First Time At Fenway!

IMG_4200As many of you know, I visited Boston, Massachusetts over Memorial Day Weekend. I had a great experience at Fenway Park, the home of the Boston Red Sox since 1912. It is the oldest baseball stadium in the MLB. Keep reading to see some of the pictures and hear about my amazing encounters with Mike Trout, Hanley Ramirez, Mike Napoli and others.

Before I tell you about my experience, I’ll tell you about the history of Fenway Park.  James E. McLaughlin, a builder from Boston, Massachusetts, got a plot of land in between Ipswich and Lansdowne streets in downtown Boston to build a ballpark in 1911.  Construction finished in 1912.  Now, 103 years later, Fenway Park is one of the most popular spaces in Boston.   The Red Sox won the World Series in the first year they played at Fenway Park, then not again for 86 years, in 2004, the year I was born.

The largest crowds in Fenway History came not in 2013 (when almost 37,500 fans watched the Sox win the World Series), but in 1914, when 50,000 people came to watch three elephants parade though the streets on their way to the Franklin Park Zoo!

IMG_4229One of the most unique parts of Fenway Park is the Green Monster, the highest wall in a MLB ballpark.  It is 37 feet tall and 240 feet long and looms over left field.  Balls hit off the Green Monster are in play, so you’ll often see outfielders set themselves up to play the ball off the bounce.

The Green Monster holds the only ladder on a major league field of play and a manual scoreboard. For the first 91 years of Fenway Park, you couldn’t sit on the Green Monster, but starting in 2003 you can now sit and watch a game from seats built into the top.  For die-hard Sox fans, you can actually buy the exact same paint they use at Fenway at Benjamin Moore stores in Maine, Massachusetts, Connecticut, New Hampshire, Rhode Island, and Vermont.

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The deepest part of Fenway Park is in straight-away centerfield, at 420 feet from home plate. Fenway is tied with Comerica Park in Detroit for the 2nd longest distance from home plate to center field, more than Marlins Park in Miami and 15 feet smaller than Minute Maid Park in Houston.

A lot of people compare Fenway to America’s other iconic baseball stadium, Wrigley Field, which I visited last year on its 100th anniversary. Fenway has the Green Monster, but Wrigley has the ivy covering their brick outfield walls.  I think Fenway has a little more charm to it, but maybe that’s because they’ve spent a lot of money renovating it and making it a comfortable place to watch games.  They have built in displays of memorabilia in the walls, so you can learn about things at the game.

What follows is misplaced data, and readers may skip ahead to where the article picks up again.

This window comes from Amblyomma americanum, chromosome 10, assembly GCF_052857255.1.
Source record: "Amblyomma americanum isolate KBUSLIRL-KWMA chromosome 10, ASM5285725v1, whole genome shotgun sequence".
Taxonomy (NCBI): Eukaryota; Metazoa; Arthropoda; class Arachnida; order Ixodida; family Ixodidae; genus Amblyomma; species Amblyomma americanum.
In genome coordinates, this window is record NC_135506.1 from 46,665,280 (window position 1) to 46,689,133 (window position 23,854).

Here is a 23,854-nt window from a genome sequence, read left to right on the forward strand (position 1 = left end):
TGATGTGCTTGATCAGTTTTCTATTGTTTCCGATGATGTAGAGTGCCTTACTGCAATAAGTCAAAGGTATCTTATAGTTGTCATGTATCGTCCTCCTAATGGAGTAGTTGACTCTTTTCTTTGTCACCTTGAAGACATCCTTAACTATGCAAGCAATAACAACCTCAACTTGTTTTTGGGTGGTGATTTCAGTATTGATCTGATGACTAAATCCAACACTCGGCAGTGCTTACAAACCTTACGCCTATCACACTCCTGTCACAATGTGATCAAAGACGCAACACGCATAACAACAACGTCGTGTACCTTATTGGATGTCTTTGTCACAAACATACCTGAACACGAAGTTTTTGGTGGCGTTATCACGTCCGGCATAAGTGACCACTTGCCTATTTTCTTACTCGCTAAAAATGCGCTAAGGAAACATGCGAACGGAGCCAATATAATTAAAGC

One of the museum-like displays around Fenway Park.

One of the museum-like displays around Fenway Park.

Wrigley is starting to go under construction now, so it’s probably more fair to compare Fenway to Wrigley in a few years from now.  Wrigley has added a couple of videoboards, but Fenway added three jumbotrons in 2011.

Now, let me tell you a little more about my amazing day.  We got to the stadium about 4 hours before the game because the Red Sox left pre-game field passes for me.  First, though, we walked around the ballpark and took pictures.  We went to the top of the Green Monster and went in the seats up there. I tweeted it to #myFenway and my picture ended up on the Fenway Park videoboard during the game.

I also sat in the red seat in right field, which is where Ted Williams hit the longest home run in the history of Fenway Park. 

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Then we went down to the field in the nearly-empty stadium.  It was really cool that I was stepping on the same dirt that Ted Williams, Carl Yastrzemski, and George Herman “Babe” Ruth stood on in years past.  There were tour groups that were there for the majority of BP. If you ever visit Boston, you can join a Tour Group that gets you on the field and up to the Green Monster.